Context: Unprecedented damage due to cyclone Yaas, calls for policies geared to climate change.
- Every cyclone throws up new challenges to the Sundarbans and its inhabitants.
- For people in the ecologically fragile Sunderbans, life revolves around battling high tides daily and cyclones regularly.
- Over just the past three years, the Sunderbans, which is home to close to five million people, has been battered by four tropical cyclones i.e.,
- Fani (May 2019),
- Bulbul (November 2019),
- Amphan (May 2020) and
- Yaas (May 2021).
- On each occasion, the region has suffered damage because of gale winds and breached embankments, leading to ingress of sea water.
- The intensity of the gale winds has ranged from 100 kmph to 150 kmph during each of the cyclones.
- Unprecedented Surge:
- Cyclone Yaas made landfall about 200 km south of the Sundarbans in Odisha, flooding large areas of the estuary.
- The cumulative effect of the full moon tide and the cyclone led to the overflowing and breach of embankments in large areas of the Sundarbans.
- Under Water:
- Three days after the cyclone, several areas of Sunderbans remain inundated, forcing people to huddle in cyclone shelters or spend days on embankments.
- Ghoramara is one of the islands (Mouth of Hoogly river) that has been sinking due to rising sea levels, where a few dozen houses and acres of land go under water every year.
- Sagar Island, the biggest island of the Sundarbans chain and site of the famous Gangasagar Mela during Makar Sankranti, has also suffered damage.
- The sea water from the site where the devotees take a holy dip surged several kilometres inland crossing the Kapil Muni temple.
- Large parts in Gosaba and Sandeshkhali block, in the eastern part of the delta remain under water three days after the cyclone and the high tide.
- Engineering Shortfall:
- The Chief Minister of West Bengal stressed on a permanent solution for the Sundarbans and low-lying coastal areas.
- The embankment is repaired every year and then a cyclone comes, and it has to be repaired again.
- Sunderbans has embankments of 3,250 km.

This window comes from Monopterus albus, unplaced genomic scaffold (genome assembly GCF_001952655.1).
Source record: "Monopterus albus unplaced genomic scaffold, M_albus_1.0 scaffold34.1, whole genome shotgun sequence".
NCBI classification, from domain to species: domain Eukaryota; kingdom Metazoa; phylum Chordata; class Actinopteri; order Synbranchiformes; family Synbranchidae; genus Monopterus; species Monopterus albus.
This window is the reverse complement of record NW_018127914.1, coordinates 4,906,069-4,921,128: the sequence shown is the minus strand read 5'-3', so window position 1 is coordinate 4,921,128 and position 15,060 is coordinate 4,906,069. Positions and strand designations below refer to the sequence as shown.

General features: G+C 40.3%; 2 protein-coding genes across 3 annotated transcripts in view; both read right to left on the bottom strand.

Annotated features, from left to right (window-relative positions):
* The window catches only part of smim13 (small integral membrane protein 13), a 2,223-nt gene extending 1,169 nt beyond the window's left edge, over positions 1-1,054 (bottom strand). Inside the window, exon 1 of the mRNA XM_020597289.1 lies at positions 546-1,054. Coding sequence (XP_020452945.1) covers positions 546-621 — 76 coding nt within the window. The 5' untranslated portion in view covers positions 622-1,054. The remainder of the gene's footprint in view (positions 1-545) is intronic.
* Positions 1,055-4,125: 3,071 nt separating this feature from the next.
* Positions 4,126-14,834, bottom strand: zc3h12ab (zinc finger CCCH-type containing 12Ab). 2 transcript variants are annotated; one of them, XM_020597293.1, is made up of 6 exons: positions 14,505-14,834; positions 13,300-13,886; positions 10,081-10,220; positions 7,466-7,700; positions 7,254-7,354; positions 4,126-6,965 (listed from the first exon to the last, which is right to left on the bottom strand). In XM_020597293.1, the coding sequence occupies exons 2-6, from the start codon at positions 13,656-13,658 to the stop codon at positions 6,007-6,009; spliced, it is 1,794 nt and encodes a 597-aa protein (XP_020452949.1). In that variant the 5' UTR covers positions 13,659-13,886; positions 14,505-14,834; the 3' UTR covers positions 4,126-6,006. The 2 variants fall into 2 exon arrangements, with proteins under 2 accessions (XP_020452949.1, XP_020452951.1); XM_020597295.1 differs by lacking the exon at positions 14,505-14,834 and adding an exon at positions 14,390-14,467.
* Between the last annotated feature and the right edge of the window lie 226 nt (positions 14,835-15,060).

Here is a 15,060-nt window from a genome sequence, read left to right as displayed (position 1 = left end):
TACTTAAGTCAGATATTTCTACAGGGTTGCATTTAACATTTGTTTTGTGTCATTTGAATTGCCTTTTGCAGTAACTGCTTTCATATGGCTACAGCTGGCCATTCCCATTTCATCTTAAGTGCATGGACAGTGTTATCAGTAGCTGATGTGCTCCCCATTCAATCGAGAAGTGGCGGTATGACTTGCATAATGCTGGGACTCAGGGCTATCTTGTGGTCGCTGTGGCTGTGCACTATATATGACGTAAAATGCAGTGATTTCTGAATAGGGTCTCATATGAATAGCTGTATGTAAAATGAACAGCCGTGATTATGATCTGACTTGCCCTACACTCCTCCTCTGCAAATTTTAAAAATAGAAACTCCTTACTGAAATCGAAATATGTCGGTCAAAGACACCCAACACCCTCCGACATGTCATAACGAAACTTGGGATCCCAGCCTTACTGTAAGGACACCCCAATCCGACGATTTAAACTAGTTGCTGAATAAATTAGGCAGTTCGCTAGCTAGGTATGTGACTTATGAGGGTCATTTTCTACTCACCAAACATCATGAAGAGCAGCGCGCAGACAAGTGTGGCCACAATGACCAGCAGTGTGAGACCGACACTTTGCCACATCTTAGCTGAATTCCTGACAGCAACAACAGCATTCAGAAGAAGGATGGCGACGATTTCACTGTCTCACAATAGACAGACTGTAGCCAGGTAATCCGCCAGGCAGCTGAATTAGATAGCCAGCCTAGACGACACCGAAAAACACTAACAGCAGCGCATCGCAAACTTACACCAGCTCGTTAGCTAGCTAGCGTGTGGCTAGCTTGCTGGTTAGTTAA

- Lack of scientific information in dealing with a complex estuarine delta which has become a hot spot of climate change is emerging as a challenge for the policy makers.
- Experts say the solution to the perennial problem lies in following:
- Long-term planning,
- Preparation of a master plan for the socio-economic development of the region.
- Adopting strategies that will minimise the impact of climate change, and
- Disaster management suited to the region.
- The Sundarbans comprises hundreds of islands and a network of rivers, tributaries and creeks in the delta of the Ganga and the Brahmaputra at the mouth of the Bay of Bengal in India and Bangladesh.
- The Indian Sundarbans covers 4,200 sq km.
- It comprises of the Sunderban Tiger Reserve of 2,585 sq km which is home to about 96 Royal Bengal Tigers (as per last census in 2020 )
- It is also a world heritage site and a Ramsar Site.
- Out of the 428 birds listed, some, like the Masked Finfoot and Buffy fish owl, are recorded only from the Sunderbans.
- The area is home to nine out of 12 species of kingfishers found in the country as well as rare species such as the Goliath heron and Spoon-billed Sandpiper.
- The Indian Sunderbans are the most diverse of natural landscapes and account for 60 % of all mangrove forests in the country.
Kapil Muni Temple:
- It is dedicated to Sage Kapila muni is situated at Sagar Island about 100 kms west of Kolkata in West Bengal.
- It is believed that the deity was installed in 1437 by Swami Ramanand.
- The current structure is a recent one and it has a stone block, considered to be the representation of Sage Kapil.
- The original site of the temple has been washed away by the sea. But an attractive new temple has replaced the previous temple.
- There are the emblems of the Sea, Ganga Devi and Bhagiratha besides that of Kapila Muni.
- Gangasagar Mela:
- It is celebrated on Makar Sankranti Day here.
- Pilgrims take a holy dip in the Ganges, before going to the temple.
Source: The Hindu